Author: Jonathan Kozol
23. "Children are meant to grow up, and not to become Peter Pans. Not to lose innocence and wonder; but to proceed on the appointed journey: that journey upon which it is certainly not better to travel than to arrive, though we must travel hopefully if we are to arrive."
Author: JRR Tolkien
24. "I did not know where I belonged or if there was a place on earth for children who had broken hearts and shattered trustI could not fathom a place where those who were not loved would feel safe from the hands of predators and the leering eyes of those who'd lost a love for innocenceI walked close to walls and never slept, held my breath during long nights of ticking clocks and creaking floors hoping that the monsters in the closet would be too tired to whisper secrets worse than nightmaresuntil a fragment of Truth unlocked the door to a kingdom with air so rarified and pure that demons cannot breathe there and monsters wither in the lightyou do not live in the world it promised you live in the space where God and men do meet, you live in a kingdom undivided, inviolate, a place where you can close your eyes and rest your hopes upon His Love... in this place there is only peace...rest sweet child rest,rest, rest..."
Author: Kate Mullane Robertson
25. "It is, I suppose, the common grief of children at having to protect their parents from reality. It is bitter for the young to see what awful innocence adults grow into, that terrible vulnerability that must be sheltered from the rodent mire of childhood."
Author: Katherine Dunn
26. "When he talked, there was a sort of mushy sound to his pronunciation that was charming because one sensed that it betrayed not so much an impediment in his speech as a quality of his soul, a sort of vestige of early childhood innocence that he had never lost. Each consonant he could not pronounce appeared to be another instance of a hardness of which he was incapable."
Author: Marcel Proust
27. "Children are human beings to whom respect is due, superior to us by reason of their innocence and of the greater possibilities of their future."
Author: Maria Montessori
28. "We must give our children back their ability to see the divine; we must help them to return to their original innocence where they saw God everywhere they look. They saw the divine in the flowers and the insects of the world, they saw God in the animals and the clouds, and we have stolen that ability from them, give it back to them! Tell them they do not have to wait for an afterlife to experience the divine, because the divine is here with us, within each of us and all around us. Can't you see?"
Author: Martin Suarez
29. "Poor William!" said he, "dear lovely child, he now sleeps with his angel mother! Who that had seen him bright and joyous in his young beauty, but must weep over his untimely loss! To die so miserably; to feel the murderer's grasp! How much more a murderer, that could destroy such radiant innocence! Poor little fellow! one only consolation have we; his friends mourn and weep, but he is at rest. The pang is over, his sufferings are at an end for ever. A sod covers his gentle form, and he knows no pain. He can no longer be a subject for pity; we must reserve that for his miserable survivors."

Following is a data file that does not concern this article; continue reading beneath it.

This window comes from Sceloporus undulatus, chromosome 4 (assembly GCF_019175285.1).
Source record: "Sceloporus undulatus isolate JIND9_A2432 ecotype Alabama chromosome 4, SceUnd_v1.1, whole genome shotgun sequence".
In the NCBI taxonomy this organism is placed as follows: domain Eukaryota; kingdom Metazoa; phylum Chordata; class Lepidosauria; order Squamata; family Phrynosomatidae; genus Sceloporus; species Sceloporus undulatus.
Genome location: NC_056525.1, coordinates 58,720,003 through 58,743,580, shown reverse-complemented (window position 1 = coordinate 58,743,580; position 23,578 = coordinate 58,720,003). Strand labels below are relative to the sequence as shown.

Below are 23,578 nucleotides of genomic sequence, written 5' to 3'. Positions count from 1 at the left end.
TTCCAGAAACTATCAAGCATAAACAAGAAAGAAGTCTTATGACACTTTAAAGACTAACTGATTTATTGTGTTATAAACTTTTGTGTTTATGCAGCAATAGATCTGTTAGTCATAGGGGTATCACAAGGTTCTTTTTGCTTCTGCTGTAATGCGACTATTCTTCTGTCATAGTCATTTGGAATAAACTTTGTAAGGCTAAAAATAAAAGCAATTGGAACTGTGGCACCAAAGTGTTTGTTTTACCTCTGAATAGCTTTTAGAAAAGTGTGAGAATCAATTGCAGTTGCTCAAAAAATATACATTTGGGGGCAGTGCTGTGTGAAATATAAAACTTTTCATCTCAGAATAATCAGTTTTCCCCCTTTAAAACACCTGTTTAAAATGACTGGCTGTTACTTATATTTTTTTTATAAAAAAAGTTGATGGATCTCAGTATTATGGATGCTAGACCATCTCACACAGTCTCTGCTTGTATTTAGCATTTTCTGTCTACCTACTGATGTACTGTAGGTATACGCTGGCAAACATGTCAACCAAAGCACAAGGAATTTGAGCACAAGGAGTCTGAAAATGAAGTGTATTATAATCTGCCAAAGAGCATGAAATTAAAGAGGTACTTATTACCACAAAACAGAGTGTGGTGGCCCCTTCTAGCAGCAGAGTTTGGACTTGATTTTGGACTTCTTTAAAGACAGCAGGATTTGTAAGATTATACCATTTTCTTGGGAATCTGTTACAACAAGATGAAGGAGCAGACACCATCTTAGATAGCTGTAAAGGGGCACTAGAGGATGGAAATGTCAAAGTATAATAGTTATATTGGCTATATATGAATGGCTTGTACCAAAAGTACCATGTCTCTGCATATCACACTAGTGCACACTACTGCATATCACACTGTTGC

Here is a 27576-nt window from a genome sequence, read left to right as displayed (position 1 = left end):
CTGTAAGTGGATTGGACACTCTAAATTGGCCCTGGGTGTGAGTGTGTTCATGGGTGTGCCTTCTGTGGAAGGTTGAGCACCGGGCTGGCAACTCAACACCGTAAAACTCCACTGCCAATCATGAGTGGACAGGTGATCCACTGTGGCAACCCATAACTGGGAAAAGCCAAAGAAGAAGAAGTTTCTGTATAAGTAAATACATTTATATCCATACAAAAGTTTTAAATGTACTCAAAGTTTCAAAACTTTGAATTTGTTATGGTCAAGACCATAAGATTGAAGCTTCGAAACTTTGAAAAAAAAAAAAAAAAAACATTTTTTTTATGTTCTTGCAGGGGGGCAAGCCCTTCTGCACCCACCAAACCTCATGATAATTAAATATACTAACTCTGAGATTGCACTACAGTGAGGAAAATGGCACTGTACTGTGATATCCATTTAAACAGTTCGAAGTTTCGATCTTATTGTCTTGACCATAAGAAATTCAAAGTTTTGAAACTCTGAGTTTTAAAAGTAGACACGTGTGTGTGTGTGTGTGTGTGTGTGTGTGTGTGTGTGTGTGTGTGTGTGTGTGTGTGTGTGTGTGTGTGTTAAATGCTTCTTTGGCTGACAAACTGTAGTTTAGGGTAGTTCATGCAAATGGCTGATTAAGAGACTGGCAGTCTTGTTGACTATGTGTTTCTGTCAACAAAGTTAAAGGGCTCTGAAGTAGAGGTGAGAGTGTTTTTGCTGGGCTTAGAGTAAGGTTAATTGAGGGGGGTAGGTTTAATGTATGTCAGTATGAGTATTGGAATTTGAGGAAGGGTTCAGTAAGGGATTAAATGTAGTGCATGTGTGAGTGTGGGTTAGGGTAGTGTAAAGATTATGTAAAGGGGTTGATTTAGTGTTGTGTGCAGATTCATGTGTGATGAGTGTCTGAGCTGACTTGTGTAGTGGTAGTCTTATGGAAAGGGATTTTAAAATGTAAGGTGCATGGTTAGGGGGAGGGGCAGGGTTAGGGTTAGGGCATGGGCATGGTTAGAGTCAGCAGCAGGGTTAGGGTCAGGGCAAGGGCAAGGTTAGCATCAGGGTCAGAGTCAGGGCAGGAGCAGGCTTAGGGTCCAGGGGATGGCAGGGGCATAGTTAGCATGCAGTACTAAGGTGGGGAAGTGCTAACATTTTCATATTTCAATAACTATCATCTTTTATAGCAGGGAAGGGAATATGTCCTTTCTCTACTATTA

Author: Mary Shelley
30. "The qualities that make for excellence in children's literature can be summed up in a single word: imagination. And imagination as it relates to the child is, to my mind, synonymous with fantasy. Contrary to most of the propaganda in books for the young, childhood is only partly a time of innocence. It is, in my opinion, a time of seriousness, bewilderment, and a good deal of suffering. It's also possibly the best of all times. Imagination for the child is the miraculous, freewheeling device he uses to course his way through the problems of every day....It's through fantasy that children achieve catharsis."
Author: Maurice Sendak
31. "You either keep your childhood innocence or you rot!"
Author: Mehmet Murat Ildan
32. "A woman will always remain as princess as long as she keeps her childhood innocence and goodwill; a man will always remain as prince as long as he keeps his childhood innocence and goodwill!"
Author: Mehmet Murat Ildan
33. "There are no moments more painful for a parent than those in which you contemplate your child's perfect innocence of some imminent pain, misfortune, or sorrow. That innocence (like every kind of innocence children have) is rooted in their trust of you, one that you will shortly be obliged to betray; whether it is fair or not, whether you can help it or not, you are always the ultimate guarantor or destroyer of that innocence."